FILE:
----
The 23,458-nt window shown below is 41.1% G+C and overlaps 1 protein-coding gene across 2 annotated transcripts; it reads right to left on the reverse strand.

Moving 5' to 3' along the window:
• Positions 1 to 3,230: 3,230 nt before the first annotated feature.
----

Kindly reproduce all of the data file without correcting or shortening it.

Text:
The 23,458-nt window shown below is 41.1% G+C and overlaps 1 protein-coding gene across 2 annotated transcripts; it reads right to left on the reverse strand.

Moving 5' to 3' along the window:
• Positions 1 to 3,230: 3,230 nt before the first annotated feature.